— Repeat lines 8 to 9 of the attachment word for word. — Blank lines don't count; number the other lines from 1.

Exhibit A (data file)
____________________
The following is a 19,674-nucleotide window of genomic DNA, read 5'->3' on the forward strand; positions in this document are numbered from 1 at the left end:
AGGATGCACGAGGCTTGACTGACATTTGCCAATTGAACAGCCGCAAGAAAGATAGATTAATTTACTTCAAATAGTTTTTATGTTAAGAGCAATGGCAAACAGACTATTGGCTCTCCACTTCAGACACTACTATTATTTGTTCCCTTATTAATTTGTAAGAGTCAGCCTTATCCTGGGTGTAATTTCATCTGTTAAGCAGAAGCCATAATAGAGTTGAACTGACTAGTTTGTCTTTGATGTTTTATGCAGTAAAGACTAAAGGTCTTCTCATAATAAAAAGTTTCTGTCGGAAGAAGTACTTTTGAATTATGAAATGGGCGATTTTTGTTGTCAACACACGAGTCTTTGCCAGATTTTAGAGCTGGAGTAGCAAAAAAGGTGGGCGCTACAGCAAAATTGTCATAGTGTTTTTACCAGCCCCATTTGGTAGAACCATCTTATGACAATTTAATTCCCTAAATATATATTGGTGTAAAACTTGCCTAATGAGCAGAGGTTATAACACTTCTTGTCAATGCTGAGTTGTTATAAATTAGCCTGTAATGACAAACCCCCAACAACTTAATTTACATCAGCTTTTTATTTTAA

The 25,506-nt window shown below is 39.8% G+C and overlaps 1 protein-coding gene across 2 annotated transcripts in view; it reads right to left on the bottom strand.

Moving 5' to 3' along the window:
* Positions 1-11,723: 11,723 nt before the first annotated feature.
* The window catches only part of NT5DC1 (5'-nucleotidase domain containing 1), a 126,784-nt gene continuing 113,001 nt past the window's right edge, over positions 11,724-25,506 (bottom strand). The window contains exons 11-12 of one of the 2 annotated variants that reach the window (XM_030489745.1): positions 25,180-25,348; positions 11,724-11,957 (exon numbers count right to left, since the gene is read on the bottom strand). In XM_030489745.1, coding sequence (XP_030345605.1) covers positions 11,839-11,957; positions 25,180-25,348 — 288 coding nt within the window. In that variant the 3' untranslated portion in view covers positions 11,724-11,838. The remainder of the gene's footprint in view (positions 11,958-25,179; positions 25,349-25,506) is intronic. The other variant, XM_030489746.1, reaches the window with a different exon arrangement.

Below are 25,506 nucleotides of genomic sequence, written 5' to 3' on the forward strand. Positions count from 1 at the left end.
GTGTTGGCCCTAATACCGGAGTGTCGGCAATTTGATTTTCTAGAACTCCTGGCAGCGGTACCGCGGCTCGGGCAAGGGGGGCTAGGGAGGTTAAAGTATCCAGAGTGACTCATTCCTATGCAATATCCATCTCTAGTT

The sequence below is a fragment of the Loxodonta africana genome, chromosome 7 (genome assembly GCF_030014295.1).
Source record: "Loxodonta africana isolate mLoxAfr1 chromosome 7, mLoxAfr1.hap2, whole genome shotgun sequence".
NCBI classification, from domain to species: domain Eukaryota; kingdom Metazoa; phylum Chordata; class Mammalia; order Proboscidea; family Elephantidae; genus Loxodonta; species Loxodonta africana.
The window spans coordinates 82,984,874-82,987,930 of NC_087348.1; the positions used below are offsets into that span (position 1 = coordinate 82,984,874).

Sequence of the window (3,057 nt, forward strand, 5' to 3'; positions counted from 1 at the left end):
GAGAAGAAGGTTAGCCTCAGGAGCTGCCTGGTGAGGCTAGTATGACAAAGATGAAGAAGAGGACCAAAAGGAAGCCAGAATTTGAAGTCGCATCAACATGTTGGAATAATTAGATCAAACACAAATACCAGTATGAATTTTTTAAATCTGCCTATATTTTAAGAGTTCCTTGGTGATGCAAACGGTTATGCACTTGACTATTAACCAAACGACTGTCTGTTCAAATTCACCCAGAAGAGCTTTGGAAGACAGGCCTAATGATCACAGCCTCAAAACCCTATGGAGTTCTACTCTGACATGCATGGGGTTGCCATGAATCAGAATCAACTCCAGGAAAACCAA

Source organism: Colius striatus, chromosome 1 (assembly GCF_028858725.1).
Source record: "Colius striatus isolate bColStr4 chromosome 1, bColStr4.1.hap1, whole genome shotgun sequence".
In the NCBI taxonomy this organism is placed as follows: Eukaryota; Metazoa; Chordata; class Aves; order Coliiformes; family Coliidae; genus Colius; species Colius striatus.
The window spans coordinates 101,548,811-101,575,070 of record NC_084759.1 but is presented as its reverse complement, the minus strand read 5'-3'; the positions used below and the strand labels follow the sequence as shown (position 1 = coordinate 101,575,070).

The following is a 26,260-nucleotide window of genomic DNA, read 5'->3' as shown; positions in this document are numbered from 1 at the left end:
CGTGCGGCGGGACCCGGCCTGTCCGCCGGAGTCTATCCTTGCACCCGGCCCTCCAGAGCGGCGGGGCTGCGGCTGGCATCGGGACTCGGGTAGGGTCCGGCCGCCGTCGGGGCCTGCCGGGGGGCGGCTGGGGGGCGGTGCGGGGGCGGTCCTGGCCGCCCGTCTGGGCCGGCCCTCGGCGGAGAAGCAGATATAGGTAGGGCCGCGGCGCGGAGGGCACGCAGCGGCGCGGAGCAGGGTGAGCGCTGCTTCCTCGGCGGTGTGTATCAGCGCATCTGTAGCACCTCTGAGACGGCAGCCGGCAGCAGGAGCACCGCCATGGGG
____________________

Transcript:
GTGTTGGCCCTAATACCGGAGTGTCGGCAATTTGATTTTCTAGAACTCCTGGCAGCGGTACCGCGGCTCGGGCAAGGGGGGCTAGGGAGGTTAAAGTATCCAGAGTGACTCATTCCTATGCAATATCCATCTCTAGTT

The sequence below is a fragment of the Loxodonta africana genome, chromosome 7 (genome assembly GCF_030014295.1).